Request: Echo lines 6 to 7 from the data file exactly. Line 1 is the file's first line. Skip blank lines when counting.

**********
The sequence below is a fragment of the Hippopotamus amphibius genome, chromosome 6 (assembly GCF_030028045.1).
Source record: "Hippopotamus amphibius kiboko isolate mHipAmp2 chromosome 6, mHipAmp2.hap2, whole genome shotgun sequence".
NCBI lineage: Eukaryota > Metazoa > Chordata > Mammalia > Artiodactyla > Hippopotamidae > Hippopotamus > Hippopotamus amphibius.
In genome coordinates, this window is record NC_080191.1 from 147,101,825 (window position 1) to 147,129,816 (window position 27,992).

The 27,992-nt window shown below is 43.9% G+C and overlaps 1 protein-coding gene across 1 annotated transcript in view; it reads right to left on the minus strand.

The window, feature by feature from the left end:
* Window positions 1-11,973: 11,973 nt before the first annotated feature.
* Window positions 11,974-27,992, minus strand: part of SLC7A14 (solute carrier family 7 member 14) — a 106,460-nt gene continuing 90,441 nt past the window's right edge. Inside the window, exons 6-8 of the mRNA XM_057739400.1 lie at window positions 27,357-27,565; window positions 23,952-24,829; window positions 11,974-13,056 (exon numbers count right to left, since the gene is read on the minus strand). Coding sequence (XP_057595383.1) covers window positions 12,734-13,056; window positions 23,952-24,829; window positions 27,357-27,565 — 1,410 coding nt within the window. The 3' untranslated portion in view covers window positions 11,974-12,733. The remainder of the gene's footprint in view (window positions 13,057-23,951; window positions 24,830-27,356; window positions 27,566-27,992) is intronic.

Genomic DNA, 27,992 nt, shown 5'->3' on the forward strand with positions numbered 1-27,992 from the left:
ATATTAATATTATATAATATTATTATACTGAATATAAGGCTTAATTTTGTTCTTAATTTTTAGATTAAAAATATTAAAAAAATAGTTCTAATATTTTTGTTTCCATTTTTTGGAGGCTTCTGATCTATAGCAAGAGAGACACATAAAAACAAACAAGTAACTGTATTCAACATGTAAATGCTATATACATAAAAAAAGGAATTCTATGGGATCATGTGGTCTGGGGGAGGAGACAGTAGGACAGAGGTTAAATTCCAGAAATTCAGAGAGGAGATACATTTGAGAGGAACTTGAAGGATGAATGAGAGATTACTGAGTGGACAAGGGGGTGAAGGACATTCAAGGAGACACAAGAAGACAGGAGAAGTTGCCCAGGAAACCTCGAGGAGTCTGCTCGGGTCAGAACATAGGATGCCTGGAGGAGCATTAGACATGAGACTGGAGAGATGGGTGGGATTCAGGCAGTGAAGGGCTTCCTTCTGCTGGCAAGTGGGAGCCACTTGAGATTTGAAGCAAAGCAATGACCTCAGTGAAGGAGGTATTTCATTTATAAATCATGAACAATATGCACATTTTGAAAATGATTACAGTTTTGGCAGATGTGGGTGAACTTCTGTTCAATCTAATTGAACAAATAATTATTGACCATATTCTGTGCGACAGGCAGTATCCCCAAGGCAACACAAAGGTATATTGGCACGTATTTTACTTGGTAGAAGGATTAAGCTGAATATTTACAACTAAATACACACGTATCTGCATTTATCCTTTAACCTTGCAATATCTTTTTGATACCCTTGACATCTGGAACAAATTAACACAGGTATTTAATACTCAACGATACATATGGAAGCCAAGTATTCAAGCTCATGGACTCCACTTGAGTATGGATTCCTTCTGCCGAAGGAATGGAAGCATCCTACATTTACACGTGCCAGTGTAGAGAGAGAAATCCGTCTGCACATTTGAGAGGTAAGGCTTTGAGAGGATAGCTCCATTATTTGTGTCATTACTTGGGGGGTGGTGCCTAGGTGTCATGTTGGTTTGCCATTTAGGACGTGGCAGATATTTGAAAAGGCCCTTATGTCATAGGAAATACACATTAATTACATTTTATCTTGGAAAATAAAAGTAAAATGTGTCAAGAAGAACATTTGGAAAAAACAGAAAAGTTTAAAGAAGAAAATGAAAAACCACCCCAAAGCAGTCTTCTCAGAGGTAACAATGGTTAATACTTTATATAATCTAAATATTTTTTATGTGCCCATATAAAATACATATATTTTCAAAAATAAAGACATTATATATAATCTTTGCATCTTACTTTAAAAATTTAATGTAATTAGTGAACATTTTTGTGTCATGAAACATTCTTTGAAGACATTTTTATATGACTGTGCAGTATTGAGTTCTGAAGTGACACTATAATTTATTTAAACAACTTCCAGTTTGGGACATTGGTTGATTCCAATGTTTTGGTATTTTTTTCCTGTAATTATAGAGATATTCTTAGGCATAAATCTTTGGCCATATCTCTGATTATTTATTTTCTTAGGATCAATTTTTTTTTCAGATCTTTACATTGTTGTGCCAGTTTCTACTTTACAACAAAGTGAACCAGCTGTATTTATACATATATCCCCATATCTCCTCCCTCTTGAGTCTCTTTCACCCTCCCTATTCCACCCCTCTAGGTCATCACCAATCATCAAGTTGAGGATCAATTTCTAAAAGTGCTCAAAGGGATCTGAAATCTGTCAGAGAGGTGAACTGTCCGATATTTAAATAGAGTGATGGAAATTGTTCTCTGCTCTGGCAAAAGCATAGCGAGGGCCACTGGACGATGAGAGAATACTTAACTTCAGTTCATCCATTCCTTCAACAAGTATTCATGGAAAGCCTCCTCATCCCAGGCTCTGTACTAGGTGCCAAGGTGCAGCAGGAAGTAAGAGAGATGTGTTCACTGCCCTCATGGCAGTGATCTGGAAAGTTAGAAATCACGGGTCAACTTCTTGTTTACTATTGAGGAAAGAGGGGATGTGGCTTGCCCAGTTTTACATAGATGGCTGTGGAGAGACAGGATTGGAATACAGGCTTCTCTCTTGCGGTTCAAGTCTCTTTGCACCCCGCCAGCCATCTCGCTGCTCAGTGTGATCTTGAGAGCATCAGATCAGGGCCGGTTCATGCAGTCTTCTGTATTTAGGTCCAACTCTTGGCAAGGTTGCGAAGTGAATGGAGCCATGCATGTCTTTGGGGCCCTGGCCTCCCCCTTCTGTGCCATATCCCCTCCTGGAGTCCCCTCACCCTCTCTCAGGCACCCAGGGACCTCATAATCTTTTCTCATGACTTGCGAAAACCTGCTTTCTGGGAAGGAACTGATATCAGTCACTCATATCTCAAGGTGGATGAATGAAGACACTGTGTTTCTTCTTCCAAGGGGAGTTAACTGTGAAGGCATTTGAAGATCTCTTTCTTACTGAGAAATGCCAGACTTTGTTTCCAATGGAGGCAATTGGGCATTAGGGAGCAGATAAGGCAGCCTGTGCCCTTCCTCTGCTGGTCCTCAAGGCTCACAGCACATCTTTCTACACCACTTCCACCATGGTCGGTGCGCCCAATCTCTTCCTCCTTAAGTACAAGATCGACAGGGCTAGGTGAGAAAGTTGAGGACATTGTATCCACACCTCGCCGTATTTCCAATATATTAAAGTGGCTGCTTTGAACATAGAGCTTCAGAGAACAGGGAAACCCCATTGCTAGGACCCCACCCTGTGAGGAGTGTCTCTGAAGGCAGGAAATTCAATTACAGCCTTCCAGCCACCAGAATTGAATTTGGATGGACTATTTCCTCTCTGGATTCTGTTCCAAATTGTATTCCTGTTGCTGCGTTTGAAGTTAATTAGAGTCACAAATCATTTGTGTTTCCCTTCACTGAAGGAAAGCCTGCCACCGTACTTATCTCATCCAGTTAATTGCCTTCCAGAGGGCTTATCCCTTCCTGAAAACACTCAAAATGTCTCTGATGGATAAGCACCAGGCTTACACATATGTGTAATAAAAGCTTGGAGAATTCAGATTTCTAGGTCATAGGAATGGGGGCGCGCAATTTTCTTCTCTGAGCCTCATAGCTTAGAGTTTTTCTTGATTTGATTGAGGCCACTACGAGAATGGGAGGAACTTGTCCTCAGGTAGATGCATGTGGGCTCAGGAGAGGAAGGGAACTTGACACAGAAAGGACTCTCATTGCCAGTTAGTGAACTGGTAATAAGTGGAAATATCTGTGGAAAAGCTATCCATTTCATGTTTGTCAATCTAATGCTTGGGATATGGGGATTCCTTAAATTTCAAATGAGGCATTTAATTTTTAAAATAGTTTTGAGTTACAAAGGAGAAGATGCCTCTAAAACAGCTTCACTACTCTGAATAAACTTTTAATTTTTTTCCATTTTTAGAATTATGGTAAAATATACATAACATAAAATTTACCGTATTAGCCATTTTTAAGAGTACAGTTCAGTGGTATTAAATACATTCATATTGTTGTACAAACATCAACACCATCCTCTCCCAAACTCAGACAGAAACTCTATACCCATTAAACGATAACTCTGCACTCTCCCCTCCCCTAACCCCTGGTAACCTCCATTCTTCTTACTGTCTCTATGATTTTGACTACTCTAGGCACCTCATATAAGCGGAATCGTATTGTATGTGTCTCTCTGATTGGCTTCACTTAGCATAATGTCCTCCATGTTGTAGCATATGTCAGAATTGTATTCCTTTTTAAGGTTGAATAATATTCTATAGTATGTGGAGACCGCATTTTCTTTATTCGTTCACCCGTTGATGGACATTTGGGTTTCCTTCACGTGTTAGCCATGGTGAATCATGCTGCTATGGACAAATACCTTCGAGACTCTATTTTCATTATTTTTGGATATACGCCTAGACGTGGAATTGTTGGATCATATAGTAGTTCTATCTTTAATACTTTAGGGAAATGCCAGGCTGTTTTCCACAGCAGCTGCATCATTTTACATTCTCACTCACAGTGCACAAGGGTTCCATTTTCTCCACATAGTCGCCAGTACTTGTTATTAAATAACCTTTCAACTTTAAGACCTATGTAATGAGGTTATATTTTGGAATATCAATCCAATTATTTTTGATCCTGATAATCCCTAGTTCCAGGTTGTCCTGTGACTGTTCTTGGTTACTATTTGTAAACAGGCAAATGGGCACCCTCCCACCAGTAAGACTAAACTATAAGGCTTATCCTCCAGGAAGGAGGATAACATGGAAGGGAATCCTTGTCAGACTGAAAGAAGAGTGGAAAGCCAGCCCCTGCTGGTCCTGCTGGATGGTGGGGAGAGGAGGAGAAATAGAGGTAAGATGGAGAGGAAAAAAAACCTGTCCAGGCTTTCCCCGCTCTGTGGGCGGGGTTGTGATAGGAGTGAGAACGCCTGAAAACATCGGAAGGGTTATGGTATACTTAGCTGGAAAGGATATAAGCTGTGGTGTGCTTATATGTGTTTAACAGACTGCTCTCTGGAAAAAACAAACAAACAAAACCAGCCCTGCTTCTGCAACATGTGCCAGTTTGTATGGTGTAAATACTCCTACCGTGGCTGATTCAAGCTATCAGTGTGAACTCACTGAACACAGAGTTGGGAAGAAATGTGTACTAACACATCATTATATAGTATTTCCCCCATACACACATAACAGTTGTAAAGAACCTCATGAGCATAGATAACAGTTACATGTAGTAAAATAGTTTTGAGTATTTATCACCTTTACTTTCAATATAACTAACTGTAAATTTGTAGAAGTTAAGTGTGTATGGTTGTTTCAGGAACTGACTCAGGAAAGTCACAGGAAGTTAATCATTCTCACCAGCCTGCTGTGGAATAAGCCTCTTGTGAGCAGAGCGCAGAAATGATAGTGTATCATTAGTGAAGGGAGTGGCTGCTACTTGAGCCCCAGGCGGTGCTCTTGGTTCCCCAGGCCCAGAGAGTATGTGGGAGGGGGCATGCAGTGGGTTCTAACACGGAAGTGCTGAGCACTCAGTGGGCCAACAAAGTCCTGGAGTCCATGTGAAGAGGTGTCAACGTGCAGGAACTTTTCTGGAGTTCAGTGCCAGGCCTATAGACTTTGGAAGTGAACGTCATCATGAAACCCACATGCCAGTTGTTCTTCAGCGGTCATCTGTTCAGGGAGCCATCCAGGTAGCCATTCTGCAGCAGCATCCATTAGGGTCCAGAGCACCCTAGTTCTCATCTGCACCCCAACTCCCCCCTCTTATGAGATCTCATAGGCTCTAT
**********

The window, feature by feature from the left end:
* Window positions 1-11,973: 11,973 nt before the first annotated feature.